Queer and Ally artists to watch at this year’s Clockenflap Festival

A myriad of queer and ally artists are performing at 2016’s Clockenflap festival, coming from all over the world to perform overlooking the Central Harbourfront from November 25th – 27th. From smaller local acts to popular international headliners, check out the queer artists featured this year!

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Shura
Shura is one of the most prominent young queer artists of the new generation – mixing catchy, 80’s pop influenced electronic music with contemporary R&B production, her music reflects the anxieties related with growing up through a distinctively queer lens. First starting her career as a bedroom-pop project, Shura has stated that the lack of queer female voices in pop circles, and the overly confident, exhibitionist themes permeating today’s pop songs had inspired her to write, stating ‘Pop music doesn’t represent me. And that’s why I made my own.” Like many other younger LGBT artists, Shura refrains from politicizing her sexuality and instead strives to let it emerge organically through her music, in hopes that increased representation will lead to further normalization within society, explaining hopefully that ‘Maybe someone will watch my videos and think “I can come out.”’.

Essential Tracks: Touch, Make it Up, Nothing’s Real

Blood Orange
Blood Orange is the experimental R&B project of British musician Devonte Hynes. Although he doesn’t identify as gay or queer, Hynes’ music is greatly influenced by New York’s exuberant 80’s gay ballroom sub-culture and the sexual and gender fluidity that it represented. Much like Frank Ocean’s Channel Orange and Blond, Hynes’ albums deal with notions of black identity, masculinity and queer issues, with many love songs in 2011 album Coastal Grooves seemingly about a male subject matter. On the more recent track ‘Augustine’, he stated that he intentionally interpreted St. Augustine’s writings through a queer lens as a form of exploration in the lyrics ‘Skin on his skin/A warmth that I can feel with him. Hynes will be at clockenflap promoting his latest album Freetown Sound, influenced by personal struggles as well as the politics and activism of the Black Lives Matter movement protesting racially-driven police brutality in the United States.

Essential tracks: Best to You, Augustine, You’re Not Good Enough

Sigur Ros/Jonsi
Ambient Icelandic powerhouse Sigur Ros’ lead singer and guitarist, the openly gay Jonsi, will be performing at Clockenflap with the rest of his band for the first time later this month. Jonsi, who grew up in a small village in Iceland, says that much of his leanings towards ambient music and introspective and introverted lyrics were influenced by the feelings of alienation that came from being queer in a small, conservative environment. Through the thoughts of estrangement and isolation, he began to create music as a coping mechanism, stating: ‘Looking back, I think it was really good for my music because I didn’t want to deal with it, so I focused on creating things. That’s how I handled being gay.” Through these difficult times, however, Jonsi has found success, acceptance and love: Jonsi and his longtime boyfriend, Alex Somers, frequently write and release music together, both serving as sources of inspiration for the other. Jonsi and Sigur Ros will be performing on Friday night at Clockenflap.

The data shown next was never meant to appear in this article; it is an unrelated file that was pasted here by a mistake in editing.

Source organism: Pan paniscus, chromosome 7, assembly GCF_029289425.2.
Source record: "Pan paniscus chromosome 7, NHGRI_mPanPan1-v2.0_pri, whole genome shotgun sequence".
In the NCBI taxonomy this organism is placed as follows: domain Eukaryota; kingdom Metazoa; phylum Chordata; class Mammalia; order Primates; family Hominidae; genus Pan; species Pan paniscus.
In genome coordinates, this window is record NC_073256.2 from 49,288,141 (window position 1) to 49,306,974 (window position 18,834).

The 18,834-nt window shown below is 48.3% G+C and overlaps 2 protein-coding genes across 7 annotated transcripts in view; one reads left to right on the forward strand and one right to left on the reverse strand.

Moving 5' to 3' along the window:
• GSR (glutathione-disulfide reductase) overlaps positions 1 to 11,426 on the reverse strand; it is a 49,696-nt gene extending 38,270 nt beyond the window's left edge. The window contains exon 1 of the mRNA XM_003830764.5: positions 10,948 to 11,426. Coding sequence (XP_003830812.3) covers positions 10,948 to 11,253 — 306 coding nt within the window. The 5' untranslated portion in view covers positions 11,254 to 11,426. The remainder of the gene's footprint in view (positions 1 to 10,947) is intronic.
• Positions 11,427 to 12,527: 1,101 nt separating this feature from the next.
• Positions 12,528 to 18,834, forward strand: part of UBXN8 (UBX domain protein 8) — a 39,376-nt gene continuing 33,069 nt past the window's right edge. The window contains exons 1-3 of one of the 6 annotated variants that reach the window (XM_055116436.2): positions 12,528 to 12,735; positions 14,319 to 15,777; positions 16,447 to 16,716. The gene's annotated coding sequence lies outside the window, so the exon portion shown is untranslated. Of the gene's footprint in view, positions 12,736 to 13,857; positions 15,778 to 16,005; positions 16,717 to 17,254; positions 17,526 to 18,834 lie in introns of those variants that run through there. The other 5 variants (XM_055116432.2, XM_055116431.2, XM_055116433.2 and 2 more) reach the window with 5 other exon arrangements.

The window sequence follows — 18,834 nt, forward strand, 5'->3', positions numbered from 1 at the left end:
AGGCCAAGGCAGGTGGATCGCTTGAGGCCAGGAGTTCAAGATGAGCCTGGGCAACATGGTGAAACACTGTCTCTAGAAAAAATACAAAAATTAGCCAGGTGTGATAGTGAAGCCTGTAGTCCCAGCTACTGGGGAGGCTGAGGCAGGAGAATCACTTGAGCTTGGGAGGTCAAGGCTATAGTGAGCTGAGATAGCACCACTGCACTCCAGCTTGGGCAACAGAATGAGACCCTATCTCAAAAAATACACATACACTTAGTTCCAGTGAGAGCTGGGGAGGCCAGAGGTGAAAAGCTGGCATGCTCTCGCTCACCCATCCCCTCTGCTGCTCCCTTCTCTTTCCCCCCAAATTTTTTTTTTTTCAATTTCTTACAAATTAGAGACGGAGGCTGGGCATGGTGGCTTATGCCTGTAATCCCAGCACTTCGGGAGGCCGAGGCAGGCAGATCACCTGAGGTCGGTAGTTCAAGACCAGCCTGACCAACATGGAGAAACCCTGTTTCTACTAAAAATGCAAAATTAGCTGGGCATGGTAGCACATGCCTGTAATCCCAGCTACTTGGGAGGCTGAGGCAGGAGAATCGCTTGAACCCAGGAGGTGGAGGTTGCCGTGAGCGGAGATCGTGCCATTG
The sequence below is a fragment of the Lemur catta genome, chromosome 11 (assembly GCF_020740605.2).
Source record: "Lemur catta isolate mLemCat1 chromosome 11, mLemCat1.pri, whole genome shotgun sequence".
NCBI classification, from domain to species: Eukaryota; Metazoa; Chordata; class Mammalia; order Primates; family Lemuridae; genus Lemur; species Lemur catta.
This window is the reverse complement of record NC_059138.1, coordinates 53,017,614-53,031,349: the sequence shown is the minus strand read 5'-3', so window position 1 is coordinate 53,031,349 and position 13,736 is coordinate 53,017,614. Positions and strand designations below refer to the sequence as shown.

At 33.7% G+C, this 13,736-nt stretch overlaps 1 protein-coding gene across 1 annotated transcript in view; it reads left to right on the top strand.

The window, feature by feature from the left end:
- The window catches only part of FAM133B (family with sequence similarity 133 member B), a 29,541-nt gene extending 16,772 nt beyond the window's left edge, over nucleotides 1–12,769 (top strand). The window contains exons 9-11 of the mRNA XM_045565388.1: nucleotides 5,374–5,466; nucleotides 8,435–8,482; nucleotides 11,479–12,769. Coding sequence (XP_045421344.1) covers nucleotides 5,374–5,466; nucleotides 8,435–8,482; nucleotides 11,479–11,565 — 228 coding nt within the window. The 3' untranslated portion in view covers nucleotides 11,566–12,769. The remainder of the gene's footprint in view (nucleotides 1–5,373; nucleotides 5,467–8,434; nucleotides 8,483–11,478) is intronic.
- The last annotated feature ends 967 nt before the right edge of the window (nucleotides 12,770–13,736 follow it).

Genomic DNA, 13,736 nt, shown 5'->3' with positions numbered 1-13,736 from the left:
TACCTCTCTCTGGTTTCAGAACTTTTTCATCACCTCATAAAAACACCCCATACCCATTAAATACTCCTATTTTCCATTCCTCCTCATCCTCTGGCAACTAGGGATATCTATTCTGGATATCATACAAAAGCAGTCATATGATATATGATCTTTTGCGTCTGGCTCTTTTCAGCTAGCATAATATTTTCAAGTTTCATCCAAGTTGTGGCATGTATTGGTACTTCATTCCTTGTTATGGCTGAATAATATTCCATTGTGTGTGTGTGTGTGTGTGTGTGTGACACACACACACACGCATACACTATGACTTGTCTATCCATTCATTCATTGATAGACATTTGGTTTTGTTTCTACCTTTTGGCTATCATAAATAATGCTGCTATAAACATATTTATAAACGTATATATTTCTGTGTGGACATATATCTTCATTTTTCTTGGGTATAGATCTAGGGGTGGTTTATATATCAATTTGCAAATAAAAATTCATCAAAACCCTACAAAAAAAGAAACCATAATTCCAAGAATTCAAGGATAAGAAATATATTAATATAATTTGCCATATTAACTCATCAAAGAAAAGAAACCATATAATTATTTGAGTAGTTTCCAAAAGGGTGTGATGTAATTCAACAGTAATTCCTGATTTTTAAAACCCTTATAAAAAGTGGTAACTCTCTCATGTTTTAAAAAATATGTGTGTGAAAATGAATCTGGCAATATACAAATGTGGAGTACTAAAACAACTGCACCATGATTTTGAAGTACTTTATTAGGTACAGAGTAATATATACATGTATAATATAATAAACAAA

Essential Tracks: Oveour, Hoppipolla

Ellen Loo
Hong Kong singer-songwriter Ellen Loo, who performed alongside LGBT artists and activists Anthony Wong and Denise Ho at this year’s Pink Dot festival, will be one of Hong Kong’s most prominent artists performing at Clockenflap 2016. Loo has been a staunch and outspoken supporter of LGBT issues and rights in Hong Kong, posing for various awareness raising campaigns like 2013’s All4love alongside public appearances at LGBT events around the city. Catch her set Friday night at the Harbourflap stage!

Pumarosa
Young London five-piece experimental pop group Pumarosa singer/guitarist Isabel Munoz-Newsome penned new single, Cecile, about sex, desire and longing. When asked about inspirations behind the song, she cited her relationships were both men and women, and her decisively fluid sexuality – “I don’t think you have to be specifically anything,” says Isabel. “It’s about that slightly mythical other that you’re desperately desiring, and can’t quite reach.

They’re a lively, exciting band to watch live, undoubtedly due to their influences, which include punk icons Iggy Pop and Patti Smith. Catch them Saturday night at the KEF stage!

Essential Tracks: Priestess, Cecile

Words by Lee Phillips

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